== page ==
In the spring of 2002, I went on a school trip from Honduras to Nicaragua. My classmates and I, all middle class 16- and 17-year-olds, spent a decadent weekend at an exclusive resort off the Pacific Ocean where we were treated to food and drinks by the pool, nightly entertainment, and more luxury than any teenager needs. But it’s not the trip itself I remember best, but rather a strange event that happened on our bus ride back home. At one point on one of the rural roads, as we lounged and took naps in our air-conditioned vehicle, we noticed two groups of children straight ahead–one on each side of the road–who, as the bus approached proceeded to lift a rope being held by each side meant to stop the bus.
This was the children’s method to make drivers take notice of them. Once the vehicles stopped moving they’d proceed to ask for money, clothing or food, and wait for the next car to approach–the world’s most heartbreaking toll booth. Our driver warned us to hold on to our seats, declaring he wouldn’t stop for the kids, and as he stepped on the gas, the children who were already holding the rope up jumped towards the grass to avoid being run over. I will never forget the laughter inside the bus, as many of my classmates cheered about having overcome this obstacle.
Watching Jenny Murray’s documentary ¡Las Sandinistas! my mind kept going back to those children. I wondered if their lives had improved in any way, or if they were still alive for that matter. Because concealed within Murray’s film about the female members of the Sandinista National Liberation Front (FSLN) there is also a story about how generations of children in Nicaragua, and most Central American countries, have been denied the opportunity to be children who make it into adulthood.
¡Las Sandinistas! opens with recollections from Dora María, who explains her household was not traditional, and that her parents encouraged their daughter to be whatever she wanted to be. It was women like Dora María, Daisy, Gioconda, Olga, Claudia, and Sofía who took notice of how Anastasio Somoza Debayle’s dictatorship had gone beyond being an ideological threat, to become a regime that was murdering infants.
Dora María became the poster woman for a movement that forced women to take up arms, leave their homes (women were supposed to stay home in the kitchen and weren’t even allowed to work) and demand change, as they saw the rich becoming richer, and the poor being eradicated through hunger and disease. Murray showcases the indifference of the regime with a clip of Somoza being interviewed by an American journalist and nonchalantly declaring in perfect English (he’d been educated in the United States) how rich he was, and how much more wealth he was accumulating.
With the high energy of a recruiting video, set to upbeat rock music, Murray shows the ways in which these women’s work began a social change that overthrew the dictatorship. Dora María is shown in historical footage looking like the epitome of female badassery, her head always held up high, her speeches concise, temperate and rousing, her stance the one of someone lacking any fear because they knew they were on their rightful mission. At one point I realized I was so excited about all the work done by these women that I forgot everything I knew about Nicaragua today. How did the country go from becoming an almost utopic socialist nation–with incredible levels of literacy, cultural reform (the national cinematheque opened during the revolution) and hopes of equality–to become the poorest nation in the region?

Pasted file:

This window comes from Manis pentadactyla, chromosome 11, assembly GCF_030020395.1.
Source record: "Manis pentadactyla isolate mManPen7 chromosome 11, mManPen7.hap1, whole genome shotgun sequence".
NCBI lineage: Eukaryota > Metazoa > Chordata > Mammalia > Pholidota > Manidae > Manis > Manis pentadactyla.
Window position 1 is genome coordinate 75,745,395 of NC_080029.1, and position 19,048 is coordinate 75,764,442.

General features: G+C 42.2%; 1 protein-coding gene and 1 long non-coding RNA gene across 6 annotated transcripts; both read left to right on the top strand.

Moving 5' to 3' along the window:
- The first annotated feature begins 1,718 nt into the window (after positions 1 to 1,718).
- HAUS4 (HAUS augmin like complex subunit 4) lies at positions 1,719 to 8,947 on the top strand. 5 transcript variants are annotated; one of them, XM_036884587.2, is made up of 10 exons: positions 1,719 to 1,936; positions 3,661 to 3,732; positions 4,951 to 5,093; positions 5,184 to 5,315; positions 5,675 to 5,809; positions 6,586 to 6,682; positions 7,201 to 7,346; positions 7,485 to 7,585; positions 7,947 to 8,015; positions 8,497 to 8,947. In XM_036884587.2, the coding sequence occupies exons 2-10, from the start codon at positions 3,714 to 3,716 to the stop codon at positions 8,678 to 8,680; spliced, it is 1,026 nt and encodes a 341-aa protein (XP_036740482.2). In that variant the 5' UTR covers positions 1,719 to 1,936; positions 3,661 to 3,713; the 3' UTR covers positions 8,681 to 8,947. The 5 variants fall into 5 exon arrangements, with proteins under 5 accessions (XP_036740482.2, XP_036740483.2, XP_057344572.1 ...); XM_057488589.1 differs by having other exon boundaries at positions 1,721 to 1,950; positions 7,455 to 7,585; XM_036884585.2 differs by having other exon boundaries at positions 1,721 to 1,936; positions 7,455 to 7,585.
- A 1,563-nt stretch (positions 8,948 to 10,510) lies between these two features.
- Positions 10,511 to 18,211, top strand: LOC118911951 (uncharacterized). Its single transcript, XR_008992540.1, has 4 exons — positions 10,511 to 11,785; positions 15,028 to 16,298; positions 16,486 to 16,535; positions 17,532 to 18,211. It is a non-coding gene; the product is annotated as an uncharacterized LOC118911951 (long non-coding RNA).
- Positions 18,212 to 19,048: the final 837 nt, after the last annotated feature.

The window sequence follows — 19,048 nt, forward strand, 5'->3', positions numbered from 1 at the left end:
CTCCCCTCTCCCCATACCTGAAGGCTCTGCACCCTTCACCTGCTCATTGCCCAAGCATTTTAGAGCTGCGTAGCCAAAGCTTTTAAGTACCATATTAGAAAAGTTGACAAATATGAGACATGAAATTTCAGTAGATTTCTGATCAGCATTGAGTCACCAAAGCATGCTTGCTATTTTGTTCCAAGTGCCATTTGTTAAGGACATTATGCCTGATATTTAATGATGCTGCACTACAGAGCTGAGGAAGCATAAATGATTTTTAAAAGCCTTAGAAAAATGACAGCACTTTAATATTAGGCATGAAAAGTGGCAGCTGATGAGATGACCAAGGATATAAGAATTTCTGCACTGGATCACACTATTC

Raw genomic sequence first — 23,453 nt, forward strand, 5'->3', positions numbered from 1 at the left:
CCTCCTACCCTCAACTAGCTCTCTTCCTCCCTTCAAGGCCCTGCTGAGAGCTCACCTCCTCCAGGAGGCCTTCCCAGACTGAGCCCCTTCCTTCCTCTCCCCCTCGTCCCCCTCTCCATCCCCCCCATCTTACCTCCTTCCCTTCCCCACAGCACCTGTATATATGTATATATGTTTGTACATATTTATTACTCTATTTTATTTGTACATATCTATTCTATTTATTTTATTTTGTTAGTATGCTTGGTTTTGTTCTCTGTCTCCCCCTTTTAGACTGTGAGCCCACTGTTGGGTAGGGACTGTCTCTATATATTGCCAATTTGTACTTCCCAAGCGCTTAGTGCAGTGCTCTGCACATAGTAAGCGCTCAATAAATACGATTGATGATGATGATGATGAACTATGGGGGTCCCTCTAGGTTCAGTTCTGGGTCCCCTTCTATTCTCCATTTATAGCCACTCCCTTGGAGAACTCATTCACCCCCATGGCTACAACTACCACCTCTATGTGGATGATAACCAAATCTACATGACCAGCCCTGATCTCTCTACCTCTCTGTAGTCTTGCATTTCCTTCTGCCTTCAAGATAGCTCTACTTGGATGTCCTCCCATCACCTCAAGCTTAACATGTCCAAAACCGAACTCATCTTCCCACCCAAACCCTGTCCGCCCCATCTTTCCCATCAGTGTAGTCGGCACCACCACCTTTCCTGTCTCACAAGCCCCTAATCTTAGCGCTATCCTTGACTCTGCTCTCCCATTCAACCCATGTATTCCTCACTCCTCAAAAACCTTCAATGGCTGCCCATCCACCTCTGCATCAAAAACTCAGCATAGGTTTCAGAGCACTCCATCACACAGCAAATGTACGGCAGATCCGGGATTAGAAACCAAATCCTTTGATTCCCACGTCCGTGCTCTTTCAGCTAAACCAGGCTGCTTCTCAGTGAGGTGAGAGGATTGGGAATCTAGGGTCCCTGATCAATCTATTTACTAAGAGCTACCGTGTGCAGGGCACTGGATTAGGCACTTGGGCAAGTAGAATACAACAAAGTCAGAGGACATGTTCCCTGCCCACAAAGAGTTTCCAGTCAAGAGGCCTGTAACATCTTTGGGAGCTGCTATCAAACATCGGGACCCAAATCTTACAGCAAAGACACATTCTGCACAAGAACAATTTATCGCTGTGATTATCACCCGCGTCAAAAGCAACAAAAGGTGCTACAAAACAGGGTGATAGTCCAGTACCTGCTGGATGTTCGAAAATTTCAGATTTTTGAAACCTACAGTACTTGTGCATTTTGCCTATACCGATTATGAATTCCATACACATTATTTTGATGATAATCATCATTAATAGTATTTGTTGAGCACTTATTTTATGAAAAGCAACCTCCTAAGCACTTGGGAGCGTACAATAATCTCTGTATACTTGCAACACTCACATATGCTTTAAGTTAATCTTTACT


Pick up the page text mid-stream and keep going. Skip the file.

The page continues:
Enter Ronald Reagan, who as Murray explains aided in the erasure of ¡Las Sandinistas! (literally translated as the female members of the Sandinista party) through American military interference in the region in the 80s. Reagan’s support of the Contras, through arms sales to Iran meant to help fund them, sent the country into a downward spiral from which they haven’t fully recovered. Under the Contras, Nicaragua entered a period of terror, filled with barbarism, human rights violations, and the destruction of infrastructures like schools and hospitals built by “rebels.”
While ¡Las Sandinistas!‘s tonal changes and upbeat editing are sometimes offputting given what the images are showing, it succeeds as a feminist revision of Nicaraguan history. So much of the content in the film is missing from education programs in Central America. Even though I grew up next to Nicaragua, I know more about the American Revolution than I do about the Sandinistas and Somoza’s dictatorship, and for that itself I’m grateful to Murray for her efforts.
It’s perhaps this need to show so much of what we don’t know that makes the film less successful aesthetically. At times it feels like a cascade of information with very little time for viewers to process it. A noble endeavor by all means, and perhaps an invitation for us to return to it, and do our research. In contemporary interviews, Murray frames the surviving female Sandinistas as elderly women surrounded by nature and books. You can see the flame in their eyes as they recall all the change they provoked and the sadness when they reflect on how quickly people forgot who they were.
As American news channels obsess with the non-threat of the “migrant caravan” seeking refuge in the U.S., ¡Las Sandinistas! arrives as a perfect piece to contextualize why it is these families are fleeing the places where they were born, and the responsibility America has to them. I wonder how many of the children I saw back in 2002 are desperately trying to escape poverty and crime. If it weren’t for the military intervention and support of dictatorships and right-wing governments, we might not be watching ¡Las Sandinistas! as a historical artifact, but as an example of how necessary female leadership truly is.
¡Las Sandinistas! is now playing at NYC’s Film Forum.